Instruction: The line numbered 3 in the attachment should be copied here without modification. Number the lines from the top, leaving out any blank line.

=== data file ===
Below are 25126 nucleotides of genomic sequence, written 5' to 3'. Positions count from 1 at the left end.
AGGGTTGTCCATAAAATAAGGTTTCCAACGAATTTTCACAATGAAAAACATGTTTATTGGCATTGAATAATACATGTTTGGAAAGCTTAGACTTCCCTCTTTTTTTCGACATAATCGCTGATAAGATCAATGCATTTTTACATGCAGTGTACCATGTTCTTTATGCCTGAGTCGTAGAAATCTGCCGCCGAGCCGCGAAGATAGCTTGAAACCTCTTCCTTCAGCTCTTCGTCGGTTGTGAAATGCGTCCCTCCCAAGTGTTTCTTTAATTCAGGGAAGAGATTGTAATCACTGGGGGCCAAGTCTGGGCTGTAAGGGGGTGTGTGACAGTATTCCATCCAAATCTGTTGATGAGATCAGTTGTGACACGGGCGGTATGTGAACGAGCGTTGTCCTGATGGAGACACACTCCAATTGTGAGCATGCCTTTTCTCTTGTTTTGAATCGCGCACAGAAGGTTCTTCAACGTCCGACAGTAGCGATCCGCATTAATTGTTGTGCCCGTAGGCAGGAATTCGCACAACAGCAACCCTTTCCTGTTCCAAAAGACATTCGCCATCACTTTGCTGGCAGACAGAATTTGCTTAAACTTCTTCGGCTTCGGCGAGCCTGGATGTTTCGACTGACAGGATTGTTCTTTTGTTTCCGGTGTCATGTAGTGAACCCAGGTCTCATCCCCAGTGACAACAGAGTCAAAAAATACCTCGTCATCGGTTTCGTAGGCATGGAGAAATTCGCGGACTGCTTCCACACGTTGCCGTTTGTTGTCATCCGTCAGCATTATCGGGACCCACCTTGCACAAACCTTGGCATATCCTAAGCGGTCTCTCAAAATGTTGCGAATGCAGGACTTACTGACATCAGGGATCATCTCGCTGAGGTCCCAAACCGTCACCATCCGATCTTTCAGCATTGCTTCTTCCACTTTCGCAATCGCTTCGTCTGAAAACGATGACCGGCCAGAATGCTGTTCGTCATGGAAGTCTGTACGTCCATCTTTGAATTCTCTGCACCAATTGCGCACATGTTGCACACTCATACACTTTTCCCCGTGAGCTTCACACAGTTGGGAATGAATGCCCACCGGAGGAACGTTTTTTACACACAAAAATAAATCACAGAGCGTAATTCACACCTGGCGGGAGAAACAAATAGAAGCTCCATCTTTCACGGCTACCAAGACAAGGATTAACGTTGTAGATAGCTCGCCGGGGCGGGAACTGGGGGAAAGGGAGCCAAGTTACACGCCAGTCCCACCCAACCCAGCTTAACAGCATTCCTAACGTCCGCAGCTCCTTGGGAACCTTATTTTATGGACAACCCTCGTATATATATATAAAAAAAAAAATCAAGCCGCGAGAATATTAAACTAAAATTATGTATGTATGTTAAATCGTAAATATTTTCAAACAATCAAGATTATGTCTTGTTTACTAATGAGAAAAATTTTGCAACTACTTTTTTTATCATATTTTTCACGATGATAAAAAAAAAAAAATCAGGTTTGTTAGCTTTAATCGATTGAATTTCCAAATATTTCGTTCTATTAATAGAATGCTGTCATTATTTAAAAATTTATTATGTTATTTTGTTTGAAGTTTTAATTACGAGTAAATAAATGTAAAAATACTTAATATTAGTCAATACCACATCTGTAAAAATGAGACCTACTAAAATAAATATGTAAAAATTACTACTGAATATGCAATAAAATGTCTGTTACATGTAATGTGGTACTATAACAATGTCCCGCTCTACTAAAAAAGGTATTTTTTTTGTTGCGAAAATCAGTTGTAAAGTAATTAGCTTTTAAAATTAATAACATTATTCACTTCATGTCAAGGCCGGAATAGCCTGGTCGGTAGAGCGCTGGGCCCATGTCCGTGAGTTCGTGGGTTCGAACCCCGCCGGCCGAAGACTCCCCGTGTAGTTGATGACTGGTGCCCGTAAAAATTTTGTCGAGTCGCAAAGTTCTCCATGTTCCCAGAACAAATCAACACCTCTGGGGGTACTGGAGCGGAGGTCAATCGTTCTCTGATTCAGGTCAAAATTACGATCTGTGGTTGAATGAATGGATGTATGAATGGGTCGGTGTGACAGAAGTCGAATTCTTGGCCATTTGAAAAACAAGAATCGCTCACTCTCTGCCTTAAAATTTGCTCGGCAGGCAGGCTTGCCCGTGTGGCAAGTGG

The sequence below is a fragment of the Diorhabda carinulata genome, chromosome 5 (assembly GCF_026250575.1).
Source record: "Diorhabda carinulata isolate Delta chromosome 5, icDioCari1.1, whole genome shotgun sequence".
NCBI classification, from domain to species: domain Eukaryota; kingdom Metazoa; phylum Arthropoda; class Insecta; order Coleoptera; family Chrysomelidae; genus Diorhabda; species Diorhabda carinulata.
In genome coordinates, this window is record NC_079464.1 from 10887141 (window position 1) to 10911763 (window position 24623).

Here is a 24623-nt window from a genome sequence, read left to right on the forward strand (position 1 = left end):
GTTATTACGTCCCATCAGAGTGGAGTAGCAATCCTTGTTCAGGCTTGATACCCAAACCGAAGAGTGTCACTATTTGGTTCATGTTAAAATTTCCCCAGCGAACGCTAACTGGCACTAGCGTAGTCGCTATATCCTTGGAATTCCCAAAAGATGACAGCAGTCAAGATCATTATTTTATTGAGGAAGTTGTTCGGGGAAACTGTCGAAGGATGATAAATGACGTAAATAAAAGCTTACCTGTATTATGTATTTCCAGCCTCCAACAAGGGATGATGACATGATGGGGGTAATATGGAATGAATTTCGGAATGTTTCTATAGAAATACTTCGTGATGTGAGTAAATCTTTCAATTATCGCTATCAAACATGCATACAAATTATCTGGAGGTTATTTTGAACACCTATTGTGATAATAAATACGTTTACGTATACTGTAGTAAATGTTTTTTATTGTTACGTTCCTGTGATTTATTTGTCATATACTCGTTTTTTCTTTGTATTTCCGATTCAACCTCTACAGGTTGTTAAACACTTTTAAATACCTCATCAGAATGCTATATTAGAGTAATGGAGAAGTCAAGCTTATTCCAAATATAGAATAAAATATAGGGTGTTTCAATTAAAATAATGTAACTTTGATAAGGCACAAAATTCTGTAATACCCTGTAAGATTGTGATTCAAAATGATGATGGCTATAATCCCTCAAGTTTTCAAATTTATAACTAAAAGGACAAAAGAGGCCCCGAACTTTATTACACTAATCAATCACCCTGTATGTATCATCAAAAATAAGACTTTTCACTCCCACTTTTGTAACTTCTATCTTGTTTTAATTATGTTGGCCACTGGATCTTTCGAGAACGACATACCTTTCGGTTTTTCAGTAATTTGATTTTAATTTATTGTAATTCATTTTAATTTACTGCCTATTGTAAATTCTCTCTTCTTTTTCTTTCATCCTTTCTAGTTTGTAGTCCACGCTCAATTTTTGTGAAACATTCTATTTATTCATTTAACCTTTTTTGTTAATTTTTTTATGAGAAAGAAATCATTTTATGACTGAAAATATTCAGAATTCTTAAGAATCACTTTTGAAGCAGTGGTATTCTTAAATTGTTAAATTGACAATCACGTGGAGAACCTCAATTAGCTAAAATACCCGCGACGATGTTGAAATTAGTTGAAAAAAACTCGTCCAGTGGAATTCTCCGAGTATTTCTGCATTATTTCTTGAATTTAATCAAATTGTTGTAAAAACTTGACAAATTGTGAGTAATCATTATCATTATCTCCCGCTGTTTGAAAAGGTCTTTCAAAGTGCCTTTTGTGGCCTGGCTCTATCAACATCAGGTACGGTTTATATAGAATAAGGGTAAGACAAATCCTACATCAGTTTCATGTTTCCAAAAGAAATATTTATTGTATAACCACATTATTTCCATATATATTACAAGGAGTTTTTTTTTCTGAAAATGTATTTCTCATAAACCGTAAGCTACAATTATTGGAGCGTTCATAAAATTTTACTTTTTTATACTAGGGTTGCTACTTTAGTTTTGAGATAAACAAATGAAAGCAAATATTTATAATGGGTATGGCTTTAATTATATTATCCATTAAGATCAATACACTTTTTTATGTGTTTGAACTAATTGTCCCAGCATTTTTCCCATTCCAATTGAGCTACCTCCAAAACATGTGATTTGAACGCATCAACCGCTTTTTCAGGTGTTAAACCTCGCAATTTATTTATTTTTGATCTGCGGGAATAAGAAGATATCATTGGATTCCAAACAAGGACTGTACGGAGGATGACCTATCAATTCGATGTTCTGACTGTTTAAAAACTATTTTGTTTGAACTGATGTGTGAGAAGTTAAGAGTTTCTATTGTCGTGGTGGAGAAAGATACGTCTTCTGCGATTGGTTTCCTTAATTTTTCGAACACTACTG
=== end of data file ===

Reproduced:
The sequence below is a fragment of the Diorhabda carinulata genome, chromosome 5 (assembly GCF_026250575.1).